"Coming Up for Air" delights in the language of Brian Wilson while penning a cavity-sweet chorus that swirls around the band's familiar baroque orchestration.
Stephen Wyatt: Nearly seven years after Mercury Rev's last gift to the world, Snowflake Midnight, rumors abounded that the much beloved band was no more. To the delight of many fans, the rumors were unsubstantiated. The fact that their music would be a slight return to the heralded Deserter's Songs-era -- the band's crowning musical achievement -- generated further enthusiasm from a fanbase eager to welcome them back. True to form, Mercury Rev released "Coming Up for Air", a song that delights in the language of Brian Wilson while penning a cavity-sweet chorus that swirls around the band's familiar baroque orchestration. Jonathan Donahue's boyish vocals and gentle performance emboldens the song's charming ode to difficult break-ups. [9/10]
Chad Miller: A sweet little tune on rediscovering yourself after a breakup. It’s refreshing to hear lines like “If you look hard you can see me/ I’m out there swimming." The narrator races around in the water “Like the other dolphins” as the soundscape builds around him. Synth-strings grow in the background until we get to a really pretty peak as a saxophone joins the texture. It sounds like everything’s going to be okay from now on. However, he throws in a last minute twist where he stops coming up for air. It’s decently thought provoking. Is he dead? Has he adapted to the metaphorical depths? None of the above? Oh well. It makes us think, and that’s what’s important. [6/10]
Dustin Ragucos: When American Football released their video for "Never Meant", the feeling of young adult love and its gravity left lovers and exes crushed in emotion. Mercury Rev's "Coming Up for Air" also bears a similar fashioned sadness via music video. The song is condensed extravagance, akin to emotion desiring to burst out. In this way, the bliss that wants to come out of Jonathan Donahue makes him want to resurface. He's coming up for air, alright, and listeners feel bathed by his light. [8/10]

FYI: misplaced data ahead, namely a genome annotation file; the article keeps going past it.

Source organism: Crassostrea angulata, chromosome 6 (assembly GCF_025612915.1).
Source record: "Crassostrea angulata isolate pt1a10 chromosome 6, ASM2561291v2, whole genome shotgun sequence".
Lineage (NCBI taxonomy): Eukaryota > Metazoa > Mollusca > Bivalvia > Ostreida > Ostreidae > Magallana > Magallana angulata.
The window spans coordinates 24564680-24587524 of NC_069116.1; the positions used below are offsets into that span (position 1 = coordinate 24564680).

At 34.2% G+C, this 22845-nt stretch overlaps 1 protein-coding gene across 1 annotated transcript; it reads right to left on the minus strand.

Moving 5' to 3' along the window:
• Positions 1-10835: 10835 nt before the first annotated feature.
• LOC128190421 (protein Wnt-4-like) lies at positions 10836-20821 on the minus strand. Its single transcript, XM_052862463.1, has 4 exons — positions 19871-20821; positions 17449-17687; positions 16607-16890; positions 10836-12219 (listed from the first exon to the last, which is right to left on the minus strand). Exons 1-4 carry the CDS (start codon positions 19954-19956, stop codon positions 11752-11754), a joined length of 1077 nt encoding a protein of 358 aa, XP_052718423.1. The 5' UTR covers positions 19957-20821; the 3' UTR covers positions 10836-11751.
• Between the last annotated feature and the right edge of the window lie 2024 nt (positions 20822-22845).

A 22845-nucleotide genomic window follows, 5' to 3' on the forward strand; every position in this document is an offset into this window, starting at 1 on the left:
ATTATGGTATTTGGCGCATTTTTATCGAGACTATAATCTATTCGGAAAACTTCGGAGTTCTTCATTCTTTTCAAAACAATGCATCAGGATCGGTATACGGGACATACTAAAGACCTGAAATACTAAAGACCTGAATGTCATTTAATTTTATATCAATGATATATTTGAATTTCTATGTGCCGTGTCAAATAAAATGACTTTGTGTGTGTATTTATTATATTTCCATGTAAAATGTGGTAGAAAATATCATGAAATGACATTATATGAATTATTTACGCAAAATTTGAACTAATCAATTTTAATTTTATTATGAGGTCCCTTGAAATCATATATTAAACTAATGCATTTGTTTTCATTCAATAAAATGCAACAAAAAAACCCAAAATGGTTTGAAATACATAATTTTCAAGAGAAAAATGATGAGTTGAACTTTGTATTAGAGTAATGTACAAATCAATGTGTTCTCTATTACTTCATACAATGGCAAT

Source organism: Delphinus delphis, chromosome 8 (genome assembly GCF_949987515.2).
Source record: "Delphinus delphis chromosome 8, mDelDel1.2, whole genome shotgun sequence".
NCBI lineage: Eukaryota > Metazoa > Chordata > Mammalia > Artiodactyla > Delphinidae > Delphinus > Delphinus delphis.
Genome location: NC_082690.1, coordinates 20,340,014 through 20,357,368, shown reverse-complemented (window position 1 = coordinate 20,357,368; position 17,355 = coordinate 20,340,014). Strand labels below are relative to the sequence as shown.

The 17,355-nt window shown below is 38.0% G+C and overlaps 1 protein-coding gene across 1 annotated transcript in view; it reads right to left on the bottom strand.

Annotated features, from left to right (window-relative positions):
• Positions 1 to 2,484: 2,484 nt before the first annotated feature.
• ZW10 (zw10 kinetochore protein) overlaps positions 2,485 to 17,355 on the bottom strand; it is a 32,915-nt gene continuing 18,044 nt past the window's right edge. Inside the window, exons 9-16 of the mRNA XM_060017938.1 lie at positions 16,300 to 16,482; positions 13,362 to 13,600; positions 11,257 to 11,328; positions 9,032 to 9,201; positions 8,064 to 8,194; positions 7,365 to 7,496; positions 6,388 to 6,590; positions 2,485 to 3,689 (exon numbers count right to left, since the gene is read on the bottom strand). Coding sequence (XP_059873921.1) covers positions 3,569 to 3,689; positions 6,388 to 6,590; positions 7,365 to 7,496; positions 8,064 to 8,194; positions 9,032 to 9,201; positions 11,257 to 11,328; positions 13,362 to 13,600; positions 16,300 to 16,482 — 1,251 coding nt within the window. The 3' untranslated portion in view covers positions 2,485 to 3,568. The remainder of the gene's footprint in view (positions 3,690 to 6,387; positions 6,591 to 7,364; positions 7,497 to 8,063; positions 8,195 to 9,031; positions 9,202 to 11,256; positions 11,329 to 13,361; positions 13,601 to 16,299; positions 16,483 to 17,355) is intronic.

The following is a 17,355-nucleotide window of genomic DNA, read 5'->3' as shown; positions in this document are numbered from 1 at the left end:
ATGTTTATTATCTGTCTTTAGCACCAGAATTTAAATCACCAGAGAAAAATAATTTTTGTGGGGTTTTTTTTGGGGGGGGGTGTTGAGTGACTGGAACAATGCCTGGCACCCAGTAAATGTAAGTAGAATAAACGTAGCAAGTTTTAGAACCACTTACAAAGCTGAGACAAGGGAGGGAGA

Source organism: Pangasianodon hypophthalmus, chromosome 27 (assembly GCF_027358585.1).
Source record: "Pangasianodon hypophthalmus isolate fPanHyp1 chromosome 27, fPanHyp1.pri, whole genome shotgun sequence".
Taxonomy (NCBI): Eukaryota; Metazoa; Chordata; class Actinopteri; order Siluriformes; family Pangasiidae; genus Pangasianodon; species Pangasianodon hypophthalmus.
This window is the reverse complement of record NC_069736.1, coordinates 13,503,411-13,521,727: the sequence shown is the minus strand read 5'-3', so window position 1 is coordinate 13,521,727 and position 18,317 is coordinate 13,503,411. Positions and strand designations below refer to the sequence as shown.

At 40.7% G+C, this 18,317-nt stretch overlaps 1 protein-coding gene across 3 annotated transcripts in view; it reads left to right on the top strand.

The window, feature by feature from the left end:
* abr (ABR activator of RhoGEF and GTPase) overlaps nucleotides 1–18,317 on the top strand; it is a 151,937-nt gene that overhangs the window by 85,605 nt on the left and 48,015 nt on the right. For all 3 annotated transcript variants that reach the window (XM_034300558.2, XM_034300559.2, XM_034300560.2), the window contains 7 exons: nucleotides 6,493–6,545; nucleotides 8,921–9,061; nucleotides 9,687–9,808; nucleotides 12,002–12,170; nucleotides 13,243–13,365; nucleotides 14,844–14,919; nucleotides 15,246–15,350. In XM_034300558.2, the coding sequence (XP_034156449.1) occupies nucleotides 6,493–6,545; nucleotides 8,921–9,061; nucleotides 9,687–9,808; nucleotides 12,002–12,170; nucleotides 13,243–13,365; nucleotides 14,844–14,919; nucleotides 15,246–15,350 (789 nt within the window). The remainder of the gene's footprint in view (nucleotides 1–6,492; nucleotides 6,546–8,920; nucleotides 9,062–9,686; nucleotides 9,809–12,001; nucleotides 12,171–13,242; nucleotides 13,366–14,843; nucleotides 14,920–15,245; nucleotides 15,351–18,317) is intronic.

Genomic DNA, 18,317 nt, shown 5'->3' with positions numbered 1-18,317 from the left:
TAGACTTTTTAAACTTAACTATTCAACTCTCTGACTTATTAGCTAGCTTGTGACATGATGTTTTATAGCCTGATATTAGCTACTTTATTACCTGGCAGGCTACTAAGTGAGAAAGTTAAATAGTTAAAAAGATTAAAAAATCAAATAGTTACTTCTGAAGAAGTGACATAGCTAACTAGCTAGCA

Ari Rosenschein: "Coming Up for Air" is an earnestly sung dream-pop confection from these missing in action Buffalo, New York elder statesmen. Delight in the detailed, ornate arrangement. Marvel at the lack of ironic detachment. This immaculately executed tune could be the most twee example of rock music in many a moon. [5/10]
Dami Solebo: I really like the melody. It had subtle touches that make it quite memorable, and the collection of sounds at the end of the chorus is a really nice touch, as are the extra vocals. Song is somewhat moving, but the main vocals are a little annoying. Would have much preferred as an instrumental. [7/10]
Chris Pittaway: Finally, fans of aquatic-themed anthems about lost love have their fix. "Coming Up for Air" is a soaring piece of baroque-pop madness that's equal parts surreal, retro, ambitious and uplifting. Nobody can accuse Mercury Rev of lacking personality or self-deprecating humour. Here, they're willing to be a bit silly, and it definitely serves the song well. [7/10]
Paul Duffus: I interviewed Mercury Rev in 1999, or rather I spoke to the entire touring band except Jonathan and Grasshopper, which is a bit like interviewing the Beatles minus four of the Beatles. As a result I have a defaced copy of their classic Deserter’s Songs album bearing the signatures of whom I have no idea. True story there, true story. “Coming Up for Air” recalls that smudged album sleeve in the sense that I wish it was better and had a little more significance about it than it does. This is not Mercury Rev at their best. They are however to be saluted for continuing to pursue their own particular gossamer-lined notion of rock. It may not glance the exosphere like vintage Rev, but this could still only have come from them. [7/10]